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he conquest of the final frontier is perhaps one of humanity’s greatest achievements. As I have written in previous articles about the history of space, I find the men and women who put their lives at risk in pursuit of human advancements to be some of the most respectable figures of human history. It takes a special kind of person to be selfless enough to put the progress of your species before the possible threat of death.

All astronauts and cosmonauts who volunteer for these space missions are at risk of death; even as technology advances, you can never be 100% sure that no device on your spacecraft will fail. Although only 19 people have died as a result of spaceflight, it is still a thought that all who go to space have at the back of their minds. Today we will explore the final voyage of the only people who had that thought in the back of their head manifest mid-flight, the Soyuz 11 crew.

Setting records

Initially, the Союз 11 (Anglicised: Soyuz 11) mission went exceptionally. Its crew, Commander Геoргий Тимофeевич Добровoльский (Anglicised: Georgy Timofeyevich Dobrovolsky), Flight Engineer Владислaв Николaевич Вoлков (Anglicised: Vladislav Nikolayevich Volkov) and Test Engineer Виктор Ивaнович Пацaев (Anglicised: Viktor Ivanovich Patsayev) docked into the first-ever space station to be put in orbit, Салют-1 (Anglicised: Salyut 1), without a hitch.

Left and center pictures were taken by the Soyuz 11 crew on departure from Salyut 1. Right picture was taken by a TsKBEM photographer satellite. Source: Collage made from Wikimedia Commons
Official emblem used in Soviet space missions: Voskhod-2, Soyuz-4, Soyuz-5, and Soyuz-11. Source: Wikimedia Commons

Soyuz 11 docked onto Salyut 1 on 7 June 1971. Its crew would remain on the station for 22 days. This, at the time, set an endurance record for the amount of time humans stayed in space. Their stay at the station was closely recorded by the Soviet newspaper Правда (Anglicised: Pravda), who reported on the cosmonauts’ every move. The crew also took part in news broadcasts beamed back home to be broadcast across the world. Due to the space station being a new concept, during their stay, the crew found many things wrong with their 22-day home. To name a few: the air filtration system broke and had to be fixed by the crew, a fire started but was quickly put out, and, perhaps most comically, while using the treadmills as required by protocol to keep their muscles in shape, the entire space station started to shake.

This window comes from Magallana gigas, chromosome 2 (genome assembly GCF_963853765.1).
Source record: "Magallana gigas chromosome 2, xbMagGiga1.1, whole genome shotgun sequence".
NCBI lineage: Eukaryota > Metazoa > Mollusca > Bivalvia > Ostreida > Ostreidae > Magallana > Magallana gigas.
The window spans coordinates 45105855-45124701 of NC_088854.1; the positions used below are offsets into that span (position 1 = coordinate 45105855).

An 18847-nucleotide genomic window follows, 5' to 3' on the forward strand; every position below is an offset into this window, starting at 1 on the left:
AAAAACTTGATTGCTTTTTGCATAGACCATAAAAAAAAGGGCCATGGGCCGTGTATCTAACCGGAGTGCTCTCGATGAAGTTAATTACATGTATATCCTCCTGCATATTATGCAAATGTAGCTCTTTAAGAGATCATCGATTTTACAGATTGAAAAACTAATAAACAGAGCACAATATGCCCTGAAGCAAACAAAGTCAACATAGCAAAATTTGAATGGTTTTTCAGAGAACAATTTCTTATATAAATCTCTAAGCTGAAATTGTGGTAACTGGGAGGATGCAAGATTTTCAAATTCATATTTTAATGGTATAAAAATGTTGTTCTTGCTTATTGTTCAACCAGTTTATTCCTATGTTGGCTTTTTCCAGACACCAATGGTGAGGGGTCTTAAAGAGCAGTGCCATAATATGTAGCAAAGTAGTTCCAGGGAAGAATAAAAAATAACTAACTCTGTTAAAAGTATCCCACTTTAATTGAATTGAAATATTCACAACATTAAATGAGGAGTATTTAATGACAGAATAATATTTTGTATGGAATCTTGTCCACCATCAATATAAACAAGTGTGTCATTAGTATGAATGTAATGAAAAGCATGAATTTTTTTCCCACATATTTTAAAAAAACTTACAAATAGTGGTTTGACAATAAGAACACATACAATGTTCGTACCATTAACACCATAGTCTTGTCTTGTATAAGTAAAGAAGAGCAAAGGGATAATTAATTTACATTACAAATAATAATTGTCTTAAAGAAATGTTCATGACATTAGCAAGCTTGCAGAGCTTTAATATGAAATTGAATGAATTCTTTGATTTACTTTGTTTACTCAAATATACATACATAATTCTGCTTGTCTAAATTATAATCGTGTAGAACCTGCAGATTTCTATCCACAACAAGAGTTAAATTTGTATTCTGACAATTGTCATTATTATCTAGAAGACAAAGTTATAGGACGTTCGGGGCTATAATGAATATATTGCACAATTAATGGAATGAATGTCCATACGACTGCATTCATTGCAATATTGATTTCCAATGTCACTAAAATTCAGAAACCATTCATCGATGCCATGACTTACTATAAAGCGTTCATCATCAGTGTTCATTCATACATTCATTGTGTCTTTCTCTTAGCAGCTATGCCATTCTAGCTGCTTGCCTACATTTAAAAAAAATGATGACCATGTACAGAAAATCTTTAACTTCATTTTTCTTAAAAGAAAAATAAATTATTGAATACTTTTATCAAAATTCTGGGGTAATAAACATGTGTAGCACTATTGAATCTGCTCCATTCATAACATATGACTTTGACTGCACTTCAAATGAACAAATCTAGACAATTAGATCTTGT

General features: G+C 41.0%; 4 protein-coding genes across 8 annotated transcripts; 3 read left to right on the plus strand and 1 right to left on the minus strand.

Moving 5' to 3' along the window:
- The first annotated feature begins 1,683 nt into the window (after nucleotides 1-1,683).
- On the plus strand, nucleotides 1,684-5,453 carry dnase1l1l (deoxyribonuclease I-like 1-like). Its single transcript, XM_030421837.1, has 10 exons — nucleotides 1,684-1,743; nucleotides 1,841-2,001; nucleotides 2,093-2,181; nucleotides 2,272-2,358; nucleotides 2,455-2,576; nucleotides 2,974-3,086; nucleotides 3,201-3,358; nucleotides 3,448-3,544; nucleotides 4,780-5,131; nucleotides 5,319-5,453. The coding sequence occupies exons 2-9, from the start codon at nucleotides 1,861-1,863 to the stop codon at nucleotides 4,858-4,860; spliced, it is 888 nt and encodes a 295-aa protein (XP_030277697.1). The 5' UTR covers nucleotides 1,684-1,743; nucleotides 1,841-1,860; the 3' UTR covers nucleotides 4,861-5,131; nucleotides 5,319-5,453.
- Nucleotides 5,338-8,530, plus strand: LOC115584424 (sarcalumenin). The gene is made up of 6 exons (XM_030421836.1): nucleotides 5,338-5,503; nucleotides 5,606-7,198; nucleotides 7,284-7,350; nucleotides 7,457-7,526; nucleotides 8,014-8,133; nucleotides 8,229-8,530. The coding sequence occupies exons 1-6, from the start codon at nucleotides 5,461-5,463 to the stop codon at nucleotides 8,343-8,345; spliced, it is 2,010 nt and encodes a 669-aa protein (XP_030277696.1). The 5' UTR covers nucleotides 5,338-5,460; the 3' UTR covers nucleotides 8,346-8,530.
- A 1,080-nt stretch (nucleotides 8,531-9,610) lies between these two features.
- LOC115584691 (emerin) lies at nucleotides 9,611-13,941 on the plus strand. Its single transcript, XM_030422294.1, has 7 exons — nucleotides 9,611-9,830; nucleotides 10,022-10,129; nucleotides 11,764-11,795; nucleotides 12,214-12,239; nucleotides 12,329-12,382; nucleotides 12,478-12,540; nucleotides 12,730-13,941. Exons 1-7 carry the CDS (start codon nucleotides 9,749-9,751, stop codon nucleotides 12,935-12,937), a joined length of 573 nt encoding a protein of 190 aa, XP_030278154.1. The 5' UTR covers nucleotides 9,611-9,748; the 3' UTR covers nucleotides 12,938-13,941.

Not something you want to feel while you hang in low earth orbit.

Overall during their stay at the station, no great mishaps happened, and by the end of their 22-day stay, all of the crew were healthy and eager to come home. On 29 June 1971, the spacecraft departed the station.

The plan was to land the capsule in the desert of Kazakhstan, where the Soviet authorities were eagerly awaiting their return. Unbeknownst to the crew, this would be their last flight.

Normal landing, abnormal crew

Alexei Arkhipovich Leonov in 1974. Source: Wikimedia Commons

During the capsule’s rapid descent, something went wrong. Due to an error in the decoupling from the station, the landing capsule’s breathing ventilation valve was dislocated. As large forces acted on the capsule during its descent, the valve was dislodged at the approximate altitude of 168 kilometers above sea level. The cabin began to quickly lose pressure, proving fatal for the crew on board. The capsule landed as planned in the Kazakhstani desert, and to the surprise of the Soviet authorities, its crew was found to be dead on landing.

Post-mortem analysis of the crew found that it took around 40 seconds for the members of the mission to die as a result of the quick decompression of the crew module. One of the crew, Patsayev, was found reaching for the valve that controlled pressure within the cabin when the crew module was opened.